Support of top management is not sufficient. It is not enough that top management commit themselves for life to quality and productivity. They must know what it is that they are committed to — that is, what they must do. These obligations can not be delegated. Support is not enough: action is required.
– W. Edwards Deming, page 21, Out of the Crisis
Far too few executives practice management improvement in their own work. Failing to do so costs organizations the most important gains they could achieve. It is true nice gains can be made by applying quality tools, methods and concepts at lower levels in the organization; but those gains are much smaller than the possible improvements that would be achievable if the organization changed the overall management system. Adopting a new management system can’t happen unless executives change their daily work and change how they manage.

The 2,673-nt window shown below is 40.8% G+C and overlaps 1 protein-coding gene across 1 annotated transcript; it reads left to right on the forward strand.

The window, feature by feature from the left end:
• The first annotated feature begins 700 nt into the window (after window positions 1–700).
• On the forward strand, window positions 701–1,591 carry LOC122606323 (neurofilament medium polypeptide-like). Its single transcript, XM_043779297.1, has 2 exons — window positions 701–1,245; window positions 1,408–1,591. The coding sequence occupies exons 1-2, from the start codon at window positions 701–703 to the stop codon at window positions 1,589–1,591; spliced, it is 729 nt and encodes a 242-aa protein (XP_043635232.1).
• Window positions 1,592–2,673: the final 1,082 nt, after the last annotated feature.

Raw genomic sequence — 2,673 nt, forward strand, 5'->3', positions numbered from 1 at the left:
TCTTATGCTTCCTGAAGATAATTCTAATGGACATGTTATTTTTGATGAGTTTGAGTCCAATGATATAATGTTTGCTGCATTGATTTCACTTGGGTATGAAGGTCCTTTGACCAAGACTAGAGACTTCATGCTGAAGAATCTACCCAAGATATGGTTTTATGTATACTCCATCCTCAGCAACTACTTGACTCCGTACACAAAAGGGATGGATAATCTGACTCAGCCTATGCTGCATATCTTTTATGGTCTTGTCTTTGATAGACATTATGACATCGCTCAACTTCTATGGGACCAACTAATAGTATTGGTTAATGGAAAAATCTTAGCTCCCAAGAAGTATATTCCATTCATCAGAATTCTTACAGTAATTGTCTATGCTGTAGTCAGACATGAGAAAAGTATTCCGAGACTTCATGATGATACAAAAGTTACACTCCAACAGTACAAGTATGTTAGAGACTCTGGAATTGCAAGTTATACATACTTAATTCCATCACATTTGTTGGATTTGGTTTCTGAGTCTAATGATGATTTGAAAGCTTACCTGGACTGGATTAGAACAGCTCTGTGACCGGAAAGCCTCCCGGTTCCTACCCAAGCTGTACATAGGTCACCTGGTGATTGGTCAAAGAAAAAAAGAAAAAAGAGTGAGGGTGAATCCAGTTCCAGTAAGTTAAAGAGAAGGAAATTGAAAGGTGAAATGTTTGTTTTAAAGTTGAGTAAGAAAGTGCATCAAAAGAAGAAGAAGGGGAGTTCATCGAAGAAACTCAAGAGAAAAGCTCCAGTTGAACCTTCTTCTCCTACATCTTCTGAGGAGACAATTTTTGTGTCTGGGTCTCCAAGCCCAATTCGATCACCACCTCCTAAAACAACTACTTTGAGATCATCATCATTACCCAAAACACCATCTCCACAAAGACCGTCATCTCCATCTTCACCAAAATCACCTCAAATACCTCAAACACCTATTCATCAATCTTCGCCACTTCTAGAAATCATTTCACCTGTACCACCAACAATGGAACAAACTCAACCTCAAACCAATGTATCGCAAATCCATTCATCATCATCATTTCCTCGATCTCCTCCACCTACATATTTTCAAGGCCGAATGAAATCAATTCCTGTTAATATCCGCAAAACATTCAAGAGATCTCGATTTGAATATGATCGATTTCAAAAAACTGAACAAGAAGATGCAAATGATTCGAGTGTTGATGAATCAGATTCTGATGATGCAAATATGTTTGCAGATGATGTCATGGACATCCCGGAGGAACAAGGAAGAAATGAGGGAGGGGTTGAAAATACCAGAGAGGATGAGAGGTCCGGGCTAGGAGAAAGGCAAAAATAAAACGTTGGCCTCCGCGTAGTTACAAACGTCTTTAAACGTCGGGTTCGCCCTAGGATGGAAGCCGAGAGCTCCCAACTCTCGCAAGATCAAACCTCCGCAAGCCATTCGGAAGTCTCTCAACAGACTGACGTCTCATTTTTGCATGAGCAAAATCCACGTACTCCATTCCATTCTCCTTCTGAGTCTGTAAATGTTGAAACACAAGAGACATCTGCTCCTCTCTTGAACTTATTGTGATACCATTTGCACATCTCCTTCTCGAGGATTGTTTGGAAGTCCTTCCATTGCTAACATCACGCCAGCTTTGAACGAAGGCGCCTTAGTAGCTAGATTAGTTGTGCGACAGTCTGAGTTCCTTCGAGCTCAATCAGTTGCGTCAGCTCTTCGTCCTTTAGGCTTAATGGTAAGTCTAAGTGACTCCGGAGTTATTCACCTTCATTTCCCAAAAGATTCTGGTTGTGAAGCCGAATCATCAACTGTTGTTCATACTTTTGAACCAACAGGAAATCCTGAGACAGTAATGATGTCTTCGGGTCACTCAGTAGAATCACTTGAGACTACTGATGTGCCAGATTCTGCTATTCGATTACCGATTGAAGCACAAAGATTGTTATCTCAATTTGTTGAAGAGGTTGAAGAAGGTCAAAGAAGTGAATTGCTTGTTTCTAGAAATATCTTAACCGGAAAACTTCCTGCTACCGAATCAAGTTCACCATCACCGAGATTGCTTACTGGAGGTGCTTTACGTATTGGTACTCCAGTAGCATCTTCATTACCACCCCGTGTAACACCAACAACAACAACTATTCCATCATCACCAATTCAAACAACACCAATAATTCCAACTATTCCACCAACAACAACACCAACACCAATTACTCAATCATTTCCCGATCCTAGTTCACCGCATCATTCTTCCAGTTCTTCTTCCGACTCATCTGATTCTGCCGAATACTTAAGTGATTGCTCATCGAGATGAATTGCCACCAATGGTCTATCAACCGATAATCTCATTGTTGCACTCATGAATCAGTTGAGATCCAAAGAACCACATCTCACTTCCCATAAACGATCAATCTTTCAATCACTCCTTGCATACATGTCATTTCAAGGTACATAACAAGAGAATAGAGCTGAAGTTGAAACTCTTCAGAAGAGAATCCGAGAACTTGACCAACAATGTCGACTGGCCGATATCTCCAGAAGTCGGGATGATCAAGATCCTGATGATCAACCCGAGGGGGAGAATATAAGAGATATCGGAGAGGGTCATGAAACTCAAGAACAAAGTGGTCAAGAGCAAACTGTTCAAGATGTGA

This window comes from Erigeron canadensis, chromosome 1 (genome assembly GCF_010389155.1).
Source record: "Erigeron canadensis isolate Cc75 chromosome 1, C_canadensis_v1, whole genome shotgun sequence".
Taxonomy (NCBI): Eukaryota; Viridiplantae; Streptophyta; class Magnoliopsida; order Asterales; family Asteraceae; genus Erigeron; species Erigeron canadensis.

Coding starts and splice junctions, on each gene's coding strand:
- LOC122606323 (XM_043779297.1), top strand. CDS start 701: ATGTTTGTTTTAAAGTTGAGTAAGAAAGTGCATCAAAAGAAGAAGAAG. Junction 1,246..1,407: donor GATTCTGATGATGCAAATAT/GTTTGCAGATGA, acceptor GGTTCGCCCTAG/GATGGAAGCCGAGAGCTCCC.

As discussed in our previous post: Improvement is a Learning Process. If you are not practicing improvement yourself, learning is much less than it could be. Actively experimenting with improvement yourself maximizes what you learn.
Since executives have the greatest authority, they have enormous influence on the organization. If executives don’t learn to understand variation, continually improve using the PDSA cycle, appreciate the interactions within a management system, etc. they will stymie efforts to improve the management system.
Those with the most influence should have the best grasp of management improvement. They need to continually be learning how to improve the improvement process. And many of the processes they are involved with have the largest impact on the future success of the organization. Those are precisely the processes most in need of continual improvement.